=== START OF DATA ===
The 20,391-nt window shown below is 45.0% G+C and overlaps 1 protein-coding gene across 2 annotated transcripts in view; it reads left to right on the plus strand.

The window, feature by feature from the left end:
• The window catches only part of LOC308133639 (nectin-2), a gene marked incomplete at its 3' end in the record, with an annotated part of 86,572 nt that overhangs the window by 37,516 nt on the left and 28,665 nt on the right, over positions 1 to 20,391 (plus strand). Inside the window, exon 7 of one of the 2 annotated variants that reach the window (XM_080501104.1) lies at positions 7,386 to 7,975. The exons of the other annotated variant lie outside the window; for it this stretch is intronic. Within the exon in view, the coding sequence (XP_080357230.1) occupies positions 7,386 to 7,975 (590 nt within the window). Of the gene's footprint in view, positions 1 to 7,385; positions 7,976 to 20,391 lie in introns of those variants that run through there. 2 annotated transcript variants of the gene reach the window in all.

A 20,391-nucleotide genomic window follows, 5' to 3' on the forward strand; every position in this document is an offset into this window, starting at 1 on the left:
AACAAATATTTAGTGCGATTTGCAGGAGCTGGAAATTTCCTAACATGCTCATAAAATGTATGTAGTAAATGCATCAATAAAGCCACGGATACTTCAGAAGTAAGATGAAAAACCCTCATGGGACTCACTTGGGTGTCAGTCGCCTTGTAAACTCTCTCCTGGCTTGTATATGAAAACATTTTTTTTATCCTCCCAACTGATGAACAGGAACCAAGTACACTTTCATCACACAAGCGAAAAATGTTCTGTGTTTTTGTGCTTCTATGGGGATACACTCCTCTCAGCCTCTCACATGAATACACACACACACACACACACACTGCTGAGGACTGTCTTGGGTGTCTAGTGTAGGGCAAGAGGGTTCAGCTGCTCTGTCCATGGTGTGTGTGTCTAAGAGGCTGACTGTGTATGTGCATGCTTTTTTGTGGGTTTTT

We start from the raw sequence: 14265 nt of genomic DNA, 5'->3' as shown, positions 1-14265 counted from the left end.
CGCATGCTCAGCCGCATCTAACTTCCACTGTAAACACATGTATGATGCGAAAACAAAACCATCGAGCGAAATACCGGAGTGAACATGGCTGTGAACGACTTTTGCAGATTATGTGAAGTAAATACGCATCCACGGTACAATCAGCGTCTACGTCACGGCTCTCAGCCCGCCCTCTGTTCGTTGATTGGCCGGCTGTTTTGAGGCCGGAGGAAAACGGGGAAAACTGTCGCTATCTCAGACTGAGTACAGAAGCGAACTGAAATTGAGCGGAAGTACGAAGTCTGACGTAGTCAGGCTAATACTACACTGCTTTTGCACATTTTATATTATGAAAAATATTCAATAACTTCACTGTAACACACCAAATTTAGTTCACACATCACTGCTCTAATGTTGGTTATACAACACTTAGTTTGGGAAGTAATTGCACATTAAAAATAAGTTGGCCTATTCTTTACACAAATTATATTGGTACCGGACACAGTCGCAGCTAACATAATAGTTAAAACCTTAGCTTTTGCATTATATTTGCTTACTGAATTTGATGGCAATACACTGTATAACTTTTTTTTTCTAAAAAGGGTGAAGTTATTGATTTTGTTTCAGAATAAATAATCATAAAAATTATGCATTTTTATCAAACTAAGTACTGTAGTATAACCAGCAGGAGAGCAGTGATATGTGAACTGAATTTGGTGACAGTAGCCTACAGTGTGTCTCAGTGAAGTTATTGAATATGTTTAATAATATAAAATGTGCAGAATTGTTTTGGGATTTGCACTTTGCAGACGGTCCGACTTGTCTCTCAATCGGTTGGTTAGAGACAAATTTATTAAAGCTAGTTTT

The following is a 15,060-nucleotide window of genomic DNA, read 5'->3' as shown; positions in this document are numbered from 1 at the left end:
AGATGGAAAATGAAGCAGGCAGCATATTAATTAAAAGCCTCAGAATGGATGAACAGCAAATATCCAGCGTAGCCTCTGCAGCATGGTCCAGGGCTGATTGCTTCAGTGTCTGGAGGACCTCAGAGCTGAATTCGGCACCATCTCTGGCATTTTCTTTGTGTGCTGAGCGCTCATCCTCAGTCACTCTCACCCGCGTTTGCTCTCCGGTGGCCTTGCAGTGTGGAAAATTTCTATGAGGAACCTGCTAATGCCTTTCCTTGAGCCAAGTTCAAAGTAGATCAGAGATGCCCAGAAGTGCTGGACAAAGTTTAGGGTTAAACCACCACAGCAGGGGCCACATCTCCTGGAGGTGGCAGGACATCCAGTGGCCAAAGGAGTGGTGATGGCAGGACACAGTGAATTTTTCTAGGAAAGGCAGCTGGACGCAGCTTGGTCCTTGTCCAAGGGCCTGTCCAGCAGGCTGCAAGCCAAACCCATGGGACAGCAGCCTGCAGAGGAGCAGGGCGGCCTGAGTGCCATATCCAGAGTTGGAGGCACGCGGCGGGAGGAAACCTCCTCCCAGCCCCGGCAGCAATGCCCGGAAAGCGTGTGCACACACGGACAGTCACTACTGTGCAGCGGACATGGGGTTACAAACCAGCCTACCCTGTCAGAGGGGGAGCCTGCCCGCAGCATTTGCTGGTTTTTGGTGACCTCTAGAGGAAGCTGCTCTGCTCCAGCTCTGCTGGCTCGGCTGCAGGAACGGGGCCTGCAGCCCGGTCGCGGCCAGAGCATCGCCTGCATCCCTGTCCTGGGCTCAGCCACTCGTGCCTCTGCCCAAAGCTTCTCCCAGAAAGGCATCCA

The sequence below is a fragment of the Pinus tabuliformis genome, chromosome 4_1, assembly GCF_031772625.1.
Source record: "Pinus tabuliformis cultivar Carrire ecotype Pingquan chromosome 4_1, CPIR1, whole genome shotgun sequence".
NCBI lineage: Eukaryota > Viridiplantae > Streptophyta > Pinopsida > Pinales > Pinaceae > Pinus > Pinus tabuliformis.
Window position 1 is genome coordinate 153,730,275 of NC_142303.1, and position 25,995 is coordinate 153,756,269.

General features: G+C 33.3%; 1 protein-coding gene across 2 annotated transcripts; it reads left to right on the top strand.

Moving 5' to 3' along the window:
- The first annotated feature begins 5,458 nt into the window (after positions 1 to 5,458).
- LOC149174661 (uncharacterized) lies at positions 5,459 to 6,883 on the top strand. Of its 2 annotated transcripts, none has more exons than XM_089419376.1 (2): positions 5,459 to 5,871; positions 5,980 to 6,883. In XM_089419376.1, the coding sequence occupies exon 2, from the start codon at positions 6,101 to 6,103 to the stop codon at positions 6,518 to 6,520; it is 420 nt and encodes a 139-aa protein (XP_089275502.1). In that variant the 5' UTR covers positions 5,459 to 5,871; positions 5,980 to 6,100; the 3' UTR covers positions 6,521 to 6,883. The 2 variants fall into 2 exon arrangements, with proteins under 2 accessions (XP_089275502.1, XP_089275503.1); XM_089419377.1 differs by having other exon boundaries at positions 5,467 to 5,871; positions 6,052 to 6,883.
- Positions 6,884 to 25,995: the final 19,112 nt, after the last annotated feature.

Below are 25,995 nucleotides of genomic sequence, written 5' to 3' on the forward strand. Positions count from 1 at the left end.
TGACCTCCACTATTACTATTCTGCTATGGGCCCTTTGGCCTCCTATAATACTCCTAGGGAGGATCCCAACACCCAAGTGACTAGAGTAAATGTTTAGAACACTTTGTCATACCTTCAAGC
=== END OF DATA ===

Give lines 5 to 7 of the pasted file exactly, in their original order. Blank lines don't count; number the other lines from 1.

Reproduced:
AACAAATATTTAGTGCGATTTGCAGGAGCTGGAAATTTCCTAACATGCTCATAAAATGTATGTAGTAAATGCATCAATAAAGCCACGGATACTTCAGAAGTAAGATGAAAAACCCTCATGGGACTCACTTGGGTGTCAGTCGCCTTGTAAACTCTCTCCTGGCTTGTATATGAAAACATTTTTTTTATCCTCCCAACTGATGAACAGGAACCAAGTACACTTTCATCACACAAGCGAAAAATGTTCTGTGTTTTTGTGCTTCTATGGGGATACACTCCTCTCAGCCTCTCACATGAATACACACACACACACACACACACTGCTGAGGACTGTCTTGGGTGTCTAGTGTAGGGCAAGAGGGTTCAGCTGCTCTGTCCATGGTGTGTGTGTCTAAGAGGCTGACTGTGTATGTGCATGCTTTTTTGTGGGTTTTT

We start from the raw sequence: 14265 nt of genomic DNA, 5'->3' as shown, positions 1-14265 counted from the left end.
CGCATGCTCAGCCGCATCTAACTTCCACTGTAAACACATGTATGATGCGAAAACAAAACCATCGAGCGAAATACCGGAGTGAACATGGCTGTGAACGACTTTTGCAGATTATGTGAAGTAAATACGCATCCACGGTACAATCAGCGTCTACGTCACGGCTCTCAGCCCGCCCTCTGTTCGTTGATTGGCCGGCTGTTTTGAGGCCGGAGGAAAACGGGGAAAACTGTCGCTATCTCAGACTGAGTACAGAAGCGAACTGAAATTGAGCGGAAGTACGAAGTCTGACGTAGTCAGGCTAATACTACACTGCTTTTGCACATTTTATATTATGAAAAATATTCAATAACTTCACTGTAACACACCAAATTTAGTTCACACATCACTGCTCTAATGTTGGTTATACAACACTTAGTTTGGGAAGTAATTGCACATTAAAAATAAGTTGGCCTATTCTTTACACAAATTATATTGGTACCGGACACAGTCGCAGCTAACATAATAGTTAAAACCTTAGCTTTTGCATTATATTTGCTTACTGAATTTGATGGCAATACACTGTATAACTTTTTTTTTCTAAAAAGGGTGAAGTTATTGATTTTGTTTCAGAATAAATAATCATAAAAATTATGCATTTTTATCAAACTAAGTACTGTAGTATAACCAGCAGGAGAGCAGTGATATGTGAACTGAATTTGGTGACAGTAGCCTACAGTGTGTCTCAGTGAAGTTATTGAATATGTTTAATAATATAAAATGTGCAGAATTGTTTTGGGATTTGCACTTTGCAGACGGTCCGACTTGTCTCTCAATCGGTTGGTTAGAGACAAATTTATTAAAGCTAGTTTT